On the other hand when African leaders like Robert Mugabe rise up to loosen the colonial grip for the best interest of his people, they get stabbed by their own so what do you expect?

  10. Here we go again!

    Why can’t the gov’t just stop this Mines lark. It’s not profitable in this economic climate, reduce production and redeploy people or reduce production to a level that only helps Mines provide employment in the short term to valuable staff.

    Clearly have never and will not in this climate have enough GDP contribution from the Mines sector.

    We are losing our resources for nothing.

    • If mining was not profitable, the multinationals would have left by now! Don’t be gullible. We just have to hassle these multinationals to get a fair deal for our minerals, otherwise Europe will continue to develop using profits from our minerals. The London metal exchange trades in almost all known minerals and precious stones and yet the UK does not have any minerals. Margaret Thatcher closed the coal mines in Wales and the off shore oil from Scotland mostly benefits London- the motive behind the recent attempt by Scotland to break away from the UK. The guys are investors ,period! If you allowed them, they would love you to work for them for free! Pakwana ubunga tapabansoni, bane! Wake up, bane!

    • We need to reduce our production. We are wasting our resources over-mining them at a time market prices are down.

      When the prices go up we can increase production and then…….hassle them!

      Right now we need to keep Miners in work, so we reduce to a level to cover salaries and running costs. We get rid of ‘investors.’

      You ‘create’ fake jobs in Mines that are like digging holes and filling them again, people get paid, pay tax to gov’t.

      We are to getting enough towards GDP. No need to use the copper. Conserve until we have the technology and know how.

    • @ kachokwe, I like the part… ” Forgive the predictive text error of my smartphone.” It’s just you who made such an error otherwise you are using a dullphone !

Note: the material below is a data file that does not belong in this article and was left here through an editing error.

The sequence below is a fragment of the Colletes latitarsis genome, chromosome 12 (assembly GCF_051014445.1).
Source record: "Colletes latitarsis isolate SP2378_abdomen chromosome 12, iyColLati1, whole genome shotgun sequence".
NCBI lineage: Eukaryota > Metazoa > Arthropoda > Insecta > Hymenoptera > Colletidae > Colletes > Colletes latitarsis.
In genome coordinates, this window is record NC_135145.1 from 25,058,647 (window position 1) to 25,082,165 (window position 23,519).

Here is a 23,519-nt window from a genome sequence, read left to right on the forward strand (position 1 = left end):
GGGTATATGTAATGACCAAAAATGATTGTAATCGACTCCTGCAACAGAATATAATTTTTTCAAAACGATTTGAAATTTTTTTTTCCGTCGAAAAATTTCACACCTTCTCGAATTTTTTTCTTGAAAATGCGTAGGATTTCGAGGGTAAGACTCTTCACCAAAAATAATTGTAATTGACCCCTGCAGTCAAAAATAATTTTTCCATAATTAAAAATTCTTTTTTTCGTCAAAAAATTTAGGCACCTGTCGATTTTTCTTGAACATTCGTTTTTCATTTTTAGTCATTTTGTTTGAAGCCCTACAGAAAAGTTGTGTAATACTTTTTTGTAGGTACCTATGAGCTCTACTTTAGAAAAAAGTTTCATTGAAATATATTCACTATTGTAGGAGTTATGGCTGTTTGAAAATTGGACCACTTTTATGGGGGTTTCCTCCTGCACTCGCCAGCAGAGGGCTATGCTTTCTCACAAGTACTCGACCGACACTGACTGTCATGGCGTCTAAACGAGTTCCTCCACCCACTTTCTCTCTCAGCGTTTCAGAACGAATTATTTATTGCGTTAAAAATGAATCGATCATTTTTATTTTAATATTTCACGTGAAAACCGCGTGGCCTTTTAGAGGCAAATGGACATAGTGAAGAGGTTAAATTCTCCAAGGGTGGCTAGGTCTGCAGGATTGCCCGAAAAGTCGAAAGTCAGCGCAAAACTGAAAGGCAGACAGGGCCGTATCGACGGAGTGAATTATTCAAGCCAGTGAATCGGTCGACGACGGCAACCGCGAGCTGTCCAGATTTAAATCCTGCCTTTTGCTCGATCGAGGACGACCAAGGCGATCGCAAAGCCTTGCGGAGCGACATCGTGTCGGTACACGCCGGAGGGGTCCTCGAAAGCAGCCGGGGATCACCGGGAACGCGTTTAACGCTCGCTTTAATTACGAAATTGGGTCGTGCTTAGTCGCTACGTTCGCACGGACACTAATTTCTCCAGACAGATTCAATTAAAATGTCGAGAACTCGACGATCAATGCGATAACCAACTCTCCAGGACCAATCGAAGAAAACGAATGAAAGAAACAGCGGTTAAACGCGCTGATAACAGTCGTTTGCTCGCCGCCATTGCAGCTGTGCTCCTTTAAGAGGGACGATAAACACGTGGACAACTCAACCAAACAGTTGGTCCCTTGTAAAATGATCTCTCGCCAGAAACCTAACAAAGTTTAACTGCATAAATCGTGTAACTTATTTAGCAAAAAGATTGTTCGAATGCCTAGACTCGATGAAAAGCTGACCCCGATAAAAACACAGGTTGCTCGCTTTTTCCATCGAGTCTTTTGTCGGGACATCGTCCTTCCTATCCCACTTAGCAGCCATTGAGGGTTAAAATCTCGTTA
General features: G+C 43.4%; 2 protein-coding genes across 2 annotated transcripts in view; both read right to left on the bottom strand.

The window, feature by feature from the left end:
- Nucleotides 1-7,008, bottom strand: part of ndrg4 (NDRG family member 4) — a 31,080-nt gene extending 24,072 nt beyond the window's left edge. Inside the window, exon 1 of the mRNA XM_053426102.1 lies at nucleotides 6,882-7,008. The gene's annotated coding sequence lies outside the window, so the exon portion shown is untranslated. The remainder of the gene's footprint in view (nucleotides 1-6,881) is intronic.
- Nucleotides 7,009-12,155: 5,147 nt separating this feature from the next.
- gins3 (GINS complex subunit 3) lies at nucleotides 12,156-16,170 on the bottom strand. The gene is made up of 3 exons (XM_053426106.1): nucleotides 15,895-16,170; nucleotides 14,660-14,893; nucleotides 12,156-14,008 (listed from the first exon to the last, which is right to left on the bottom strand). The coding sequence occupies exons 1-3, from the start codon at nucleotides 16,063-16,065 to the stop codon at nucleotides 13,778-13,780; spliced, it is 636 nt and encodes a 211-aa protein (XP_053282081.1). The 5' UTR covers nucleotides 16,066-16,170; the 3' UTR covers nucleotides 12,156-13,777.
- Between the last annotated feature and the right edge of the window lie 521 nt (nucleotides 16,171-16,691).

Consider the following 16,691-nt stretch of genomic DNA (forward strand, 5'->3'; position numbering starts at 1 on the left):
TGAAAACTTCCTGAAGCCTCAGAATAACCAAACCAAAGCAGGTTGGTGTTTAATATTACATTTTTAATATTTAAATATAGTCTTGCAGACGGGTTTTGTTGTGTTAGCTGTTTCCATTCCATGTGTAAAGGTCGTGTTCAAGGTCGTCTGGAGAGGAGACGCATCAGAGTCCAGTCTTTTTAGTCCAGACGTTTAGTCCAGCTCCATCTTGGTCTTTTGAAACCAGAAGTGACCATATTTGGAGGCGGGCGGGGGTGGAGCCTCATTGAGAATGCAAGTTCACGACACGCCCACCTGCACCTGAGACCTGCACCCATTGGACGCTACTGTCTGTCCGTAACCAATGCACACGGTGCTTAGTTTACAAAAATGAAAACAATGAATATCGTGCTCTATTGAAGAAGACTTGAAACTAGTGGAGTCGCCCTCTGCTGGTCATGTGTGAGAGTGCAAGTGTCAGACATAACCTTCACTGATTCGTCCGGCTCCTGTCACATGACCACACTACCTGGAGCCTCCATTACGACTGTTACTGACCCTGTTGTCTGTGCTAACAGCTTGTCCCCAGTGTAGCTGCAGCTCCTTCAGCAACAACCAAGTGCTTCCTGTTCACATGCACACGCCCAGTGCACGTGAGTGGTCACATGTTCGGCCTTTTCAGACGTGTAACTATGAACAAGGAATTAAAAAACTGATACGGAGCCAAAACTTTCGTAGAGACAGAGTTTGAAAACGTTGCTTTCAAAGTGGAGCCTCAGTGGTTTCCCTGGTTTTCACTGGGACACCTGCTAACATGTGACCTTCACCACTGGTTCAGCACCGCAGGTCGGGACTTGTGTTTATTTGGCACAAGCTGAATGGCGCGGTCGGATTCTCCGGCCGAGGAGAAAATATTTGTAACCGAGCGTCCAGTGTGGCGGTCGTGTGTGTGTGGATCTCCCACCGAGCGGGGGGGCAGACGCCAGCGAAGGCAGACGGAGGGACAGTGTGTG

11. um surely if you are building up a company you do not realise profits immediately nut only after a couple of years once you have finished investing all your money back into building up the company ?

  12. @mama Africa

    Currently most big businesses have downsized because of the economic climate.

    It makes no sense to increase production at current market price; it’s like selling 2 for the price of 1. That’s really why these Mines are trying to cut down on employees, it’s not tax per se.

    We need a 60% share (nationalisation), in the mines so we can get more towards GDP and a greater share for citizens.

    Investor Mining is not working for us.

  13. “…as only two mining companies were paying Company Income Tax under the previous tax regime…”
    Which companies kansi?

  14. It is a well known fact that the 2 companies who complied with the tax regime in Zambia are:
    First Quantum of Kansanshi/Kalumbila, and
    CNMC of Luanshya/Chambishi
    Have you people wondered why Emmanuel Mutati and Jackson Sikamo of the Chamber of Mines were so vocal?
    Their companies Glencore and Metorex, respectively, were the biggest culprits!
    GRZ please wake up.

  15. we still have 20% stake in all the mines in zambia. we had chance to hike the royalty tax way back when mines were not feeling the pinch and copper was selling at 8-9000 $/ton. the grades were still high by then. this move has come at the wrong time because the average head grades have dropped to 0.45-0.65 %TCu. if it were on the copperbelt, most concentrators would have shut down by now. we hang by the thread and thats why we are appealing to the govt to consider revising their tax regime. i feel for the poor miners who are likely to lose employment in the name of cost saving coz no one will stand for them.

  16. It is never too late to correct a wrong. Chikwanda must be supported in taking the mines to task but he indeed has outlived his relevance.








  18. Don’t forget our “Indian Godbrothers” KCM. They are known for keeping 2 sets of accounts. A true record for the owners in London, and a flase set, for GRZ, to exploit the tax loophole. How unethical. A company which got Zambia’s assets for a song…..STILL NOT PAYING TAX???